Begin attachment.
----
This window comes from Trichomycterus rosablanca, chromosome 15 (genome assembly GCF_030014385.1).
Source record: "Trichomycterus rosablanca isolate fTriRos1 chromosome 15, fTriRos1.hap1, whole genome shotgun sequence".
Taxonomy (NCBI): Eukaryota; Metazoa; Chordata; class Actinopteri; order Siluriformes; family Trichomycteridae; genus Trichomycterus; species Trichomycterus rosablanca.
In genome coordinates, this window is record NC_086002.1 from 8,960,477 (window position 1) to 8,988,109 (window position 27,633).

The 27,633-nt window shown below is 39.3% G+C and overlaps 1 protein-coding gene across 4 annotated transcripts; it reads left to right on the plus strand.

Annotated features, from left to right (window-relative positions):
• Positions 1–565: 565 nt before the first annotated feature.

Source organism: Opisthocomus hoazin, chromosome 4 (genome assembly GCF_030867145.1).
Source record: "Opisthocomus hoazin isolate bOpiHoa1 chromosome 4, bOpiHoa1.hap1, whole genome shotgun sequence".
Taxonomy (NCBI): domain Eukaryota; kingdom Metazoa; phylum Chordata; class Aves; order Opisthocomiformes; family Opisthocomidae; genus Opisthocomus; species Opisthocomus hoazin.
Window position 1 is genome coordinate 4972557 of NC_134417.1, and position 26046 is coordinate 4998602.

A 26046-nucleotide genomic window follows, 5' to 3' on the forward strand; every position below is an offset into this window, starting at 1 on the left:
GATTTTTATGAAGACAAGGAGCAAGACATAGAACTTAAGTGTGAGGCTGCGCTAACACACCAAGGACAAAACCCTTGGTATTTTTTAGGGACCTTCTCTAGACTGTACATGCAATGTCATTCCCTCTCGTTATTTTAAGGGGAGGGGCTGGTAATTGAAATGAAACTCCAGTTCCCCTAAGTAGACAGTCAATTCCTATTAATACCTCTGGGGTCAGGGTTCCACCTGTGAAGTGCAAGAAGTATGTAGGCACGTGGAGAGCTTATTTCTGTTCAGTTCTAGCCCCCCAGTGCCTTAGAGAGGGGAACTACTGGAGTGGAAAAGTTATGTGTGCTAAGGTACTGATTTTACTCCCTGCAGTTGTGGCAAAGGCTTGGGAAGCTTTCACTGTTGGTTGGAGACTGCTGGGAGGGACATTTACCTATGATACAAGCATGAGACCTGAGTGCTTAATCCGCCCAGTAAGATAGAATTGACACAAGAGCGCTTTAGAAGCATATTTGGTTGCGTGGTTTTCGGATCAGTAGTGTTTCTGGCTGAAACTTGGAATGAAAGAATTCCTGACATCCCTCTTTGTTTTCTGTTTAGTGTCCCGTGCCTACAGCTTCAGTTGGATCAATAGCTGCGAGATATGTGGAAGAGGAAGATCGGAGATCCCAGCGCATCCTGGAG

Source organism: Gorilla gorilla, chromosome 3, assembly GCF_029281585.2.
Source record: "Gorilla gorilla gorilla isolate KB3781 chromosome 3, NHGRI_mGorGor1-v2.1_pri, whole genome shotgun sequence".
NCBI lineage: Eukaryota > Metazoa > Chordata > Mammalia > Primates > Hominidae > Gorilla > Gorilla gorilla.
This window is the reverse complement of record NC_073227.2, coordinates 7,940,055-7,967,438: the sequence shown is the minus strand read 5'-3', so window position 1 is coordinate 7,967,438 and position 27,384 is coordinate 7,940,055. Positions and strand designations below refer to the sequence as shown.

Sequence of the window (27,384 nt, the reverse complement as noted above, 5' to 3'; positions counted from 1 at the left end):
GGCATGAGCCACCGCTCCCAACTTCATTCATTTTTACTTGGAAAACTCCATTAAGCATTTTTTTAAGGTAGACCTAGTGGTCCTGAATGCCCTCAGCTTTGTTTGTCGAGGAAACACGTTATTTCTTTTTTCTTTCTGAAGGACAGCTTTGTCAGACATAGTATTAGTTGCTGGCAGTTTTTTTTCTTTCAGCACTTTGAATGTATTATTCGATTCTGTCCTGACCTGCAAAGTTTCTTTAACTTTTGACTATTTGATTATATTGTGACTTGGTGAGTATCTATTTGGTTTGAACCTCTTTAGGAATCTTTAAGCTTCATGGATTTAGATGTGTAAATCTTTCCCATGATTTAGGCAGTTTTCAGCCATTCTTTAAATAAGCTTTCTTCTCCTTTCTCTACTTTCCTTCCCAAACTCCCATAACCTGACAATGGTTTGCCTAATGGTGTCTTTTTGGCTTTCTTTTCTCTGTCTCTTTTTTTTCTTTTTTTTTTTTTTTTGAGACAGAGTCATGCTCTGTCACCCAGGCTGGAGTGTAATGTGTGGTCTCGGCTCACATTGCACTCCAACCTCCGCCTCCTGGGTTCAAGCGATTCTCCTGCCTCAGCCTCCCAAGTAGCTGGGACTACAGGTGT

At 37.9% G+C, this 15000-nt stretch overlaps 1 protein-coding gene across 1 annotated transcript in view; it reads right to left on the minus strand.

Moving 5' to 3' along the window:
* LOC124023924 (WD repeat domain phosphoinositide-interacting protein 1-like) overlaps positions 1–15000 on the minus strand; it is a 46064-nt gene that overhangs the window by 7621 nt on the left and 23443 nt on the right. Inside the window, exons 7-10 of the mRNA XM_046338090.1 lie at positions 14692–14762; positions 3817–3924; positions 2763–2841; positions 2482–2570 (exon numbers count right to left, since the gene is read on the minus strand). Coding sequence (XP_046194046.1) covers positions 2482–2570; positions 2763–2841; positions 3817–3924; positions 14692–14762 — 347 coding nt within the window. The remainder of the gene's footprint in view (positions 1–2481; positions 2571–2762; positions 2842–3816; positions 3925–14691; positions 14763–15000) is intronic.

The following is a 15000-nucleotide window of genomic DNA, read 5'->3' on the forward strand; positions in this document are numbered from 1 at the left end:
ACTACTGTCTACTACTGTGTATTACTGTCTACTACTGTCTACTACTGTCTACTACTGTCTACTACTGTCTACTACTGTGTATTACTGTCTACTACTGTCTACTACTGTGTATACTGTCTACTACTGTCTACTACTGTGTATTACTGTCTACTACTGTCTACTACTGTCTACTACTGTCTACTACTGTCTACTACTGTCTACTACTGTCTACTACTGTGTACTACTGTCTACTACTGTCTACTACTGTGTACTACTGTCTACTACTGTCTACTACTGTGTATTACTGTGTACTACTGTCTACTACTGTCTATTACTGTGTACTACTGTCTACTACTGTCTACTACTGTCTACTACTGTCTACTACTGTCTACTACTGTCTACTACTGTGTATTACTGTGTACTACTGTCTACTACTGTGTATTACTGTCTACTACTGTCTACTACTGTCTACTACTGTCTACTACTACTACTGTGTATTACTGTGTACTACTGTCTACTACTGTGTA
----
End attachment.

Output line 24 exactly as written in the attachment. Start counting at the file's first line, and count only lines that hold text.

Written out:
ACTACTGTCTACTACTGTGTATTACTGTCTACTACTGTCTACTACTGTCTACTACTGTCTACTACTGTCTACTACTGTGTATTACTGTCTACTACTGTCTACTACTGTGTATACTGTCTACTACTGTCTACTACTGTGTATTACTGTCTACTACTGTCTACTACTGTCTACTACTGTCTACTACTGTCTACTACTGTCTACTACTGTCTACTACTGTGTACTACTGTCTACTACTGTCTACTACTGTGTACTACTGTCTACTACTGTCTACTACTGTGTATTACTGTGTACTACTGTCTACTACTGTCTATTACTGTGTACTACTGTCTACTACTGTCTACTACTGTCTACTACTGTCTACTACTGTCTACTACTGTCTACTACTGTGTATTACTGTGTACTACTGTCTACTACTGTGTATTACTGTCTACTACTGTCTACTACTGTCTACTACTGTCTACTACTACTACTGTGTATTACTGTGTACTACTGTCTACTACTGTGTA